When the Challenge closes in June, how will industry navigate the publicly-funded system?

HVN Industry Advisory Panel Chair, Craig Armstrong, led a panel from across the F&B, science, innovation and funding landscape to discuss the ecosystem of support for New Zealand F&B Businesses at Foodomics 2024.

Craig shares insights from this important discussion for Aotearoa New Zealand Food and Beverage Businesses.

How important is it for us to meet the growing demand for nutritious and safe foods that offer new options for healthy diets, for food security and for improving nutrition?

New Zealand has – with the High-Value Nutrition (HVN) National Science Challenge – led the world with several ‘firsts’ in modelling a multi-disciplinary, multi-institutional approach to develop and deliver validated high-value foods and ingredients for health and wellbeing.

Foodomics 2024 assembled internationally successful businesses and food system networks and governance to prioritise the actions that will shape the future of the industry.

“A critical first step in bringing foods for health to market is understanding consumer emotions, perceptions and behaviours,” said Sarah Kennedy of Calocurb, the world’s first patented GLP-1 activating and 100% plant-based supplement designed to support healthy appetite management.

She detailed how New Zealand Trade & Enterprise (NZTE) may offer financial support to New Zealand businesses to conduct market research; how they help provide access to databases, reports and market intelligence tools to a gain a deeper understanding of target markets and audiences; and the connections it has with in-market industry experts and advisors who can provide tailored advice and guidance to develop from that consumer understanding, effective marketing strategies.

Idea evaluation that bridges uncertainty and decision making was a focus of Callaghan Innovation and Clare Menzies, who detailed the support for those of us at the cutting edge of innovation where challenging the status quo is fraught with uncertainty. Callaghan Innovation has a suite of ‘Grow’ products/services for Frontier and Māori businesses to guide and unlock opportunities, and with Startup Aotearoa, personalised one-to-one support for startup and entrepreneurial initiatives.

Fifty-seven businesses have used HVN to research 137 products. The programme has generated over 250 publications and 4 patents in support, increasing NZ’s reputation as a producer of high-value foods, and for science and research that drives economic and social impact.

While it was too early for Ministry of Business, Innovation and Employment’s (MBIE) Trevor Drage to address the ‘elephant in the room’ – the future of these exemplary mission-led approaches to bringing together diverse stakeholders including business, researchers and Māori experts to have real-world impact – mission-led research is playing a crucial role in addressing global challenges. The He Rourou Whai Painga dietary intervention study is indicative of the ongoing collaboration and re-shaping of New Zealand’s research and commercialisation landscape.

Instability of supply, critical technology and infrastructure gaps, and enabling businesses to scale up effectively is assistance we look to the Ministry for Primary Industries for, as well as helping to expand market access. Neil Williams encouraged projects that prioritise high-value (over high-volume) and a safeguarding of environment, social wellbeing, and cultural and indigenous diversity.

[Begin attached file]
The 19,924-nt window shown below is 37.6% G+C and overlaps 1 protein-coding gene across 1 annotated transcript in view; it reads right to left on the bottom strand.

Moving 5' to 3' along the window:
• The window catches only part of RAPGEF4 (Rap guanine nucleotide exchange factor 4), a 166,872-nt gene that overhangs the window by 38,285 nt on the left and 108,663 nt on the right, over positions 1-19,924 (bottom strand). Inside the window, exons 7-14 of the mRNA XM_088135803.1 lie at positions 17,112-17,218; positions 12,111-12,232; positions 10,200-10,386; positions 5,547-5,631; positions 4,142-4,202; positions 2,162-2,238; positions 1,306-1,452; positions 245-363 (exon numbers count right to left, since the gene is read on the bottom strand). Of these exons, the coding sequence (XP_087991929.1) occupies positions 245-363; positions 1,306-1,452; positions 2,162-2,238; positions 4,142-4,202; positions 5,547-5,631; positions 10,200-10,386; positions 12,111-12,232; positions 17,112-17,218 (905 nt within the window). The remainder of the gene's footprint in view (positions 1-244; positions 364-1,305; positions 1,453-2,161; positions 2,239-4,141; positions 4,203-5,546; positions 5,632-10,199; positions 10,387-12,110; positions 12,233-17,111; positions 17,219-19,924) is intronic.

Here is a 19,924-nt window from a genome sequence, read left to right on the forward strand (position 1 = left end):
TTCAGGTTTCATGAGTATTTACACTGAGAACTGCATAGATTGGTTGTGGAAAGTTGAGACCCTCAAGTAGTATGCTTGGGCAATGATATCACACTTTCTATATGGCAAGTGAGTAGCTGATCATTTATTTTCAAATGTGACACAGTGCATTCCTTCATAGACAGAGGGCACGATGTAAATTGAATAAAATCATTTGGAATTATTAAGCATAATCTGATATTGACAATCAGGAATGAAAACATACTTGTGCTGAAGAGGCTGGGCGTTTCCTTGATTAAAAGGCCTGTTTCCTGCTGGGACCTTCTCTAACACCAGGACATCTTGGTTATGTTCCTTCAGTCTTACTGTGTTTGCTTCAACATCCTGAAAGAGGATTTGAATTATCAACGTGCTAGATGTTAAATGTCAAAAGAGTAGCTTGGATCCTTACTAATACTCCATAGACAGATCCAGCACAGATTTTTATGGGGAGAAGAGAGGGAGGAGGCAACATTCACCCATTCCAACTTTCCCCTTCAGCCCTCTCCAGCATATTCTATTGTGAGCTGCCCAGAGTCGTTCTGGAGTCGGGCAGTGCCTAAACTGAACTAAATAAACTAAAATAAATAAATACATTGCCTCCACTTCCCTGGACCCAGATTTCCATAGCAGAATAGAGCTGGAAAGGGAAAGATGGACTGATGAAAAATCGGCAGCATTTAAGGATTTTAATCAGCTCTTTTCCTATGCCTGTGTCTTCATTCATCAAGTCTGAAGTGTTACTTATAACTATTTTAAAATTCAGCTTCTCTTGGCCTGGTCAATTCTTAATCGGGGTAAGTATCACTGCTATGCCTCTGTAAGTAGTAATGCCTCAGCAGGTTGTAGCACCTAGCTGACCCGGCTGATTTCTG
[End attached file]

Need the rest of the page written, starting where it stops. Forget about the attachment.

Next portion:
True value is then increasingly dependent on a range of production, safety, health, nutrition (and environment and ethical) claims. Researchers and technologists were led by Evie Mete in how to leverage New Zealand Food Safety (NZFS), to support study design, data attributes and claims (labeling) content.

Finding a partner to bring this excellence and knowledge together, and to optimise sensory, processing and packaging options, fell to Marshall Bell of the New Zealand Food Innovation Network (NZFIN). NZFIN collaborates with businesses to help them navigate the various homes of science, and activates ideas to a commercial product.

When the support that this ecosystem provides is aligned, it creates a line of sight to commercialisation. Pāmu New Zealand’s Hamish Glendinning spoke to the need for sizing markets, demand and competitive responses in specific markets, and for ensuring both product and financial viability so that informed decisions about mitigating risks and getting the right resources in place to set a course for success can be made. Introducing and scaling groundbreaking sheep and deer milk products has been helped by the services of NZTE locally and internationally.

The meaningful and differentiated success of entrepreneurs, small and medium enterprises (SMEs) and innovating large firms, is a key component of New Zealand sustainably doubling and multiplying value and growth, and of trade diversification.

HVN and Foodomics has reimagined research and industry partnerships, to provide researchers and businesses with the competence, knowledge and awareness needed to create and deliver foods to the world that people choose to stay healthy and well, increasing New Zealand’s reputation as a producer of high-value foods and as a science leader in food health relationships, supporting New Zealand’s future export growth.

Our food systems face unprecedented challenges while also holding enormous potential to be part of the solution to providing vital nutrients for health and wellbeing. Whether private businesses or public entities, we are each of us able to recommend and mobilise collective efforts that will scale action, raise ambition, and unlock the potential of one of the more sustainable food systems globally.

HVN has have compiled a selection of public and private agencies and support systems that may be able to support our industry partners in the future.